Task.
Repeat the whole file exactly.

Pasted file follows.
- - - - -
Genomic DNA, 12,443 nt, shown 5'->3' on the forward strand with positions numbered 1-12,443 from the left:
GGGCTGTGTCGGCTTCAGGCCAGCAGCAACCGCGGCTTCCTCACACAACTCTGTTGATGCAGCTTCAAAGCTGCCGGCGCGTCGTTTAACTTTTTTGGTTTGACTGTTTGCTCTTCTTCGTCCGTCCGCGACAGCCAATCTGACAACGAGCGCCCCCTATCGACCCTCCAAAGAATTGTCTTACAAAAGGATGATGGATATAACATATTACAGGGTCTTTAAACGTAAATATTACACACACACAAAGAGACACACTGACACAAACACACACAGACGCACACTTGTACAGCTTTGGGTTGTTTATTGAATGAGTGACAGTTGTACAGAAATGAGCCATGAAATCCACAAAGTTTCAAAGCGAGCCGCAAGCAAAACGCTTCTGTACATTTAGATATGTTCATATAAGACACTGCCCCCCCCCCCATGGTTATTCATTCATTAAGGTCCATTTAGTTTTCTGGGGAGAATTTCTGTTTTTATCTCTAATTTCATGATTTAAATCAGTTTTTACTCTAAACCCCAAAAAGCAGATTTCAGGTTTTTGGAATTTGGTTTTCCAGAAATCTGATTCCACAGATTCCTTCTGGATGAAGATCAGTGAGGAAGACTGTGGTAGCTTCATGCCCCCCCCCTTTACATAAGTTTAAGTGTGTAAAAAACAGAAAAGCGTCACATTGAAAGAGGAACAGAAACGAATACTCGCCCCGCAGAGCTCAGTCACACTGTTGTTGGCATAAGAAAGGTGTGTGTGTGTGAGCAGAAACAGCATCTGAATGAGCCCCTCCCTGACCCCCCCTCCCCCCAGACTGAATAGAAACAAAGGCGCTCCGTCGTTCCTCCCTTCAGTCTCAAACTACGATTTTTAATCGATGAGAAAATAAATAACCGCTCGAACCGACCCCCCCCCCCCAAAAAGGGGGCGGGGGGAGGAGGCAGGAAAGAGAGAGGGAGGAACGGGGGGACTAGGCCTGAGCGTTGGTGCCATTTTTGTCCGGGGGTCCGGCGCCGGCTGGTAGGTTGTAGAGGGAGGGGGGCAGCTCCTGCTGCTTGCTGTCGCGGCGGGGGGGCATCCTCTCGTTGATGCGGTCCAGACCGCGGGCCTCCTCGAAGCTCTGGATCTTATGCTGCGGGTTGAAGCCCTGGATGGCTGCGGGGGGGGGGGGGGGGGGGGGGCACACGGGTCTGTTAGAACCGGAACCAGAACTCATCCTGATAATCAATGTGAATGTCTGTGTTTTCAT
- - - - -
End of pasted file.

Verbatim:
Genomic DNA, 12,443 nt, shown 5'->3' on the forward strand with positions numbered 1-12,443 from the left:
GGGCTGTGTCGGCTTCAGGCCAGCAGCAACCGCGGCTTCCTCACACAACTCTGTTGATGCAGCTTCAAAGCTGCCGGCGCGTCGTTTAACTTTTTTGGTTTGACTGTTTGCTCTTCTTCGTCCGTCCGCGACAGCCAATCTGACAACGAGCGCCCCCTATCGACCCTCCAAAGAATTGTCTTACAAAAGGATGATGGATATAACATATTACAGGGTCTTTAAACGTAAATATTACACACACACAAAGAGACACACTGACACAAACACACACAGACGCACACTTGTACAGCTTTGGGTTGTTTATTGAATGAGTGACAGTTGTACAGAAATGAGCCATGAAATCCACAAAGTTTCAAAGCGAGCCGCAAGCAAAACGCTTCTGTACATTTAGATATGTTCATATAAGACACTGCCCCCCCCCCCATGGTTATTCATTCATTAAGGTCCATTTAGTTTTCTGGGGAGAATTTCTGTTTTTATCTCTAATTTCATGATTTAAATCAGTTTTTACTCTAAACCCCAAAAAGCAGATTTCAGGTTTTTGGAATTTGGTTTTCCAGAAATCTGATTCCACAGATTCCTTCTGGATGAAGATCAGTGAGGAAGACTGTGGTAGCTTCATGCCCCCCCCCTTTACATAAGTTTAAGTGTGTAAAAAACAGAAAAGCGTCACATTGAAAGAGGAACAGAAACGAATACTCGCCCCGCAGAGCTCAGTCACACTGTTGTTGGCATAAGAAAGGTGTGTGTGTGTGAGCAGAAACAGCATCTGAATGAGCCCCTCCCTGACCCCCCCTCCCCCCAGACTGAATAGAAACAAAGGCGCTCCGTCGTTCCTCCCTTCAGTCTCAAACTACGATTTTTAATCGATGAGAAAATAAATAACCGCTCGAACCGACCCCCCCCCCCCAAAAAGGGGGCGGGGGGAGGAGGCAGGAAAGAGAGAGGGAGGAACGGGGGGACTAGGCCTGAGCGTTGGTGCCATTTTTGTCCGGGGGTCCGGCGCCGGCTGGTAGGTTGTAGAGGGAGGGGGGCAGCTCCTGCTGCTTGCTGTCGCGGCGGGGGGGCATCCTCTCGTTGATGCGGTCCAGACCGCGGGCCTCCTCGAAGCTCTGGATCTTATGCTGCGGGTTGAAGCCCTGGATGGCTGCGGGGGGGGGGGGGGGGGGGGGGCACACGGGTCTGTTAGAACCGGAACCAGAACTCATCCTGATAATCAATGTGAATGTCTGTGTTTTCAT